Billy Joe Shaver
Long in the Tooth (Lightning Rod)
Reviewed by Doug Freeman, Fri., Aug. 8, 2014
Billy Joe ShaverLong in the Tooth (Lightning Rod)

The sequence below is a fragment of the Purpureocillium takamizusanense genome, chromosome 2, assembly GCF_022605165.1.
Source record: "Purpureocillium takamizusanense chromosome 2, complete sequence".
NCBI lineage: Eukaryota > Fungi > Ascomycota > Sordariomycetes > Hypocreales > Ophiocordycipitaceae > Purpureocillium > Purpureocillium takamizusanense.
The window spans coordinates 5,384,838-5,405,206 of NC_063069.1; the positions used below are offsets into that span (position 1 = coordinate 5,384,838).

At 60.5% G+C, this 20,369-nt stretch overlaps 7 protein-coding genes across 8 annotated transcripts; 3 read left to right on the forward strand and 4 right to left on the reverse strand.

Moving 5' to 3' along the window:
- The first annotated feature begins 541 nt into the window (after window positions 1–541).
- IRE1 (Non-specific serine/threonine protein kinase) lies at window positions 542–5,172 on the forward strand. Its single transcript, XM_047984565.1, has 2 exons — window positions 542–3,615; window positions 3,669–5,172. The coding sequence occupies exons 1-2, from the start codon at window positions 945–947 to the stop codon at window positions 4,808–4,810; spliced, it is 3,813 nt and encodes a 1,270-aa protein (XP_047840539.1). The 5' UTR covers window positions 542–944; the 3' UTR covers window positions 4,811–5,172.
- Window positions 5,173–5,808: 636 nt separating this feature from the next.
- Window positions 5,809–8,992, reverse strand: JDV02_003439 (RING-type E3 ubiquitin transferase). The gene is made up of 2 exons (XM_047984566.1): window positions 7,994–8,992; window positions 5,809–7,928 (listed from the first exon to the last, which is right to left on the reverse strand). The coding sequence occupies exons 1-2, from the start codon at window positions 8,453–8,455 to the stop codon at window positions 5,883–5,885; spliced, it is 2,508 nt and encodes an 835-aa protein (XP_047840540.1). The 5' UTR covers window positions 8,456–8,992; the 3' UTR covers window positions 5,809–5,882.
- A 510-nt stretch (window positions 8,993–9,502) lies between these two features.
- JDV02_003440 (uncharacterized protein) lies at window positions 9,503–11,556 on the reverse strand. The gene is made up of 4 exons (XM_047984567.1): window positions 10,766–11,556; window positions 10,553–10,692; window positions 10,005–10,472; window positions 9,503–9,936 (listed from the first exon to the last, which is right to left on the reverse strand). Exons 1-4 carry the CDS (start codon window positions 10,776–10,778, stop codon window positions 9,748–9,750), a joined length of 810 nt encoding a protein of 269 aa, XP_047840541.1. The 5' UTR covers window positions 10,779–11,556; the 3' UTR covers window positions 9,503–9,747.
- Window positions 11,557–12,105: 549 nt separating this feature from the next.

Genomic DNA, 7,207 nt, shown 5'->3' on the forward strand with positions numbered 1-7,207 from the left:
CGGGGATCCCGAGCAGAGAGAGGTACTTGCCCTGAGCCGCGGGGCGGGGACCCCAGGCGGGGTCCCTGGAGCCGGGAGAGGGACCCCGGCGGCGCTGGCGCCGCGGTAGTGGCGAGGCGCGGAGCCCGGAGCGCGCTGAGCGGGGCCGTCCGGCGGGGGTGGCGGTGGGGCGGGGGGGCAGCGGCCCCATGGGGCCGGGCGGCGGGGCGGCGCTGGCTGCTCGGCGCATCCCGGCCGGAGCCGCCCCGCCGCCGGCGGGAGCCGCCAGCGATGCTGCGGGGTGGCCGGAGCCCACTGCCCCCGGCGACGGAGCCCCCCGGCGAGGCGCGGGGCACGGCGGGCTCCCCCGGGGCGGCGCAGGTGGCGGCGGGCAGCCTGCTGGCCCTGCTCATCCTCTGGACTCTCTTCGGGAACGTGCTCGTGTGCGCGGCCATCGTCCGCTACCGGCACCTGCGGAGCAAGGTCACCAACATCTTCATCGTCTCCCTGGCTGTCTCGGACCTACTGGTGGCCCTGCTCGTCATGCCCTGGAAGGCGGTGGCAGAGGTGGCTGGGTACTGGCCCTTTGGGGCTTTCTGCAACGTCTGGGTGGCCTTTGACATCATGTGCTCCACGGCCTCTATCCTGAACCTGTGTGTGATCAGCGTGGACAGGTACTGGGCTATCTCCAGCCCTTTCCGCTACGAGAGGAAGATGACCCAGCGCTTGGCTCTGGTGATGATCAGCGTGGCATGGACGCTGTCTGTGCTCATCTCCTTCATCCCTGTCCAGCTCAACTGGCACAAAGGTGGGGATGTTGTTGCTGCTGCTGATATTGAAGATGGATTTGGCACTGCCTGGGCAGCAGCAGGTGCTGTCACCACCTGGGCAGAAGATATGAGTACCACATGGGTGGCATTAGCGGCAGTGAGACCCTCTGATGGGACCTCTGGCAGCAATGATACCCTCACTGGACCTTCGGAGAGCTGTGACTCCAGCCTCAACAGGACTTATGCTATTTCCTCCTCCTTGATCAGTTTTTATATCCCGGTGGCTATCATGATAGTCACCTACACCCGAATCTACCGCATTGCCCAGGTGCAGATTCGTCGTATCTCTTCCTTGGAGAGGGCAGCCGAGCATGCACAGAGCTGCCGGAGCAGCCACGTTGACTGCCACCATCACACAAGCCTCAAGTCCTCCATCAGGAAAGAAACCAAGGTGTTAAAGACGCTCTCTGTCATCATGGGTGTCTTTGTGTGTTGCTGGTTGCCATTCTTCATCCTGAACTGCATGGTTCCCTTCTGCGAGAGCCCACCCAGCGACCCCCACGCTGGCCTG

No coincidence that with Willie Nelson topping charts for the first time in decades, Billy Joe Shaver shows up with his first album of new material since 2007's Everybody's Brother. After all, Nelson's Band of Brothers stars two new Shaver cuts, "The Git Go" and "Hard to Be an Outlaw," both featured by Shaver on his Long in the Tooth, the latter song leading off the LP in duet with Nelson. Shaver harbors no shortage of contempt for the state of country music, and thus continues firing shots at it, but the triumph of Tooth is far more personal. Here's Shaver the irascible honky-tonk hero, older but no less ornery, turning from a decade's work that focused more inward and heavenward following the deaths of his mother, wife, and son. Like "Hard to Be an Outlaw," the title track still wrestles mortality, but with a snarl instead of sentimentality against the jagged, jaw-harped rhythm. "The Git Go" borders on fury in Shaver's raw drawl and yelp, while "Checkers and Chess" kicks at a rigged system, and "Last Call for Alcohol" sloshes across the dance floor with a cackle. Train tune "Sunbeam Special" and closer "Music City USA" both jangle as up-tempo thumpers to slower numbers like the touching waltz "I'll Love You as Much as I Can" and superb ballad "American Me." Finally, "I'm in Love" surprises with its swooning – if out of place – arrangement. Billy Joe Shaver, 74, came into this world rough around the edges, so his songwriting resonates with unmatched autobiographical intensity and Long in the Tooth follows suit. Contrary to the album title, he ain't headed for pasture anytime soon.